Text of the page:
Changes between Version 27 and Version 28 of org/teams/NetworkTeam/ReleaseGuidelines

Jan 27, 2017, 3:00:48 PM (3 years ago)



  • org/teams/NetworkTeam/ReleaseGuidelines

    v27 v28  
    44The  goal of this guidelines is to ensure that all members of the team have  the same expectations. Release process can be super stressful for the  team, and by having guidelines we can remove a lot of stress by creating  consistency and structure to our release process.
    6 [ 0.2.9 release tickets.]
     6[ Release schedule]
    8 == Release schedule ==
    9  * New stable release happens every 6 months
    10  * Next stable release date is: November 17 (Thursday)
    11  * Next Freeze date is: October 17 (Monday)
    12  * Alpha releases happens every month (???)
    13  * Triage for next release (0.3.0) - starts on freeze date of previous release (Oct 15th)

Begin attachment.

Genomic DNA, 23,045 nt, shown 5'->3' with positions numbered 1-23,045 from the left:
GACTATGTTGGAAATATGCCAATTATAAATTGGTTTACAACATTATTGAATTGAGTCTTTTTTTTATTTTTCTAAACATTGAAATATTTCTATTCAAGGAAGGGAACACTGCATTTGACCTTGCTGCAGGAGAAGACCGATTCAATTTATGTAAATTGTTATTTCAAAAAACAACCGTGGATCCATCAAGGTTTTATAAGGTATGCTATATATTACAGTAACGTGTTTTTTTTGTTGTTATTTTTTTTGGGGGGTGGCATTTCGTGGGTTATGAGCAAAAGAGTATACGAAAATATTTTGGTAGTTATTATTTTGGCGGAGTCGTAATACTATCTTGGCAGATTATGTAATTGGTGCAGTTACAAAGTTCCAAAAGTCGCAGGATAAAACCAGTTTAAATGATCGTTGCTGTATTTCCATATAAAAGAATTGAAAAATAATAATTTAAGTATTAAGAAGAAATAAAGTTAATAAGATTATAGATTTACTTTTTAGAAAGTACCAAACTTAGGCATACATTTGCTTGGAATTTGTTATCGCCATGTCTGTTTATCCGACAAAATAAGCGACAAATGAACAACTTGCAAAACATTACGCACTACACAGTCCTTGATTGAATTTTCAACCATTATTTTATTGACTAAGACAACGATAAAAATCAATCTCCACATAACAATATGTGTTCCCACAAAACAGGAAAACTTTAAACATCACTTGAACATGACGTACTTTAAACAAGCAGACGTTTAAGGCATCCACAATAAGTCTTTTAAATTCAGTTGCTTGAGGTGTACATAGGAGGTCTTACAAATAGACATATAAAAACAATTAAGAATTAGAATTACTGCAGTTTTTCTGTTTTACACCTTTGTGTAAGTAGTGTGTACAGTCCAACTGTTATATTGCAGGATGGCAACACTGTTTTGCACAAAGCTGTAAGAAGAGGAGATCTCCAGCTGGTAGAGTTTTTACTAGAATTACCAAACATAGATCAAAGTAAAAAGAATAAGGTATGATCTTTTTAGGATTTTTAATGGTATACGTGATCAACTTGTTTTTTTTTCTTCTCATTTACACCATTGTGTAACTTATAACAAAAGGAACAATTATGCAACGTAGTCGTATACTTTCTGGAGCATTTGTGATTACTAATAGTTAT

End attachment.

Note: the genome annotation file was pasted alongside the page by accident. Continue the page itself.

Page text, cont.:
15 === '''Open questions''' ===
    16 '''Should we split "0.2.9.x-final" into:'''
    18  * 0.2.9.x-release
    19  * 0.2.9.x-maint   ?
    20  * ''Nick says yes.''
     8== '''Open questions''' ==
    229'''Should we be working on stuff for the next release while one release is in -rc?'''
    4835=== Each week ===
    49 We will look at a query of the monthly tag TorCoreTeamYYYYMM
     36We give status updates at our Monday's meetings.
    51 Make sure nothing is waiting for review without a reviewer assigned to it.
     38We check the current''' review-group''' and:
    53 We'll  look at tickets marked as "029-proposed". These are tickets that we  didn't have on 1 April which nonetheless we think should be considered  for the release.  A ticket is potentially suitable to be included if:
     40 * Remind tickets owners to check tickets in 'revision' state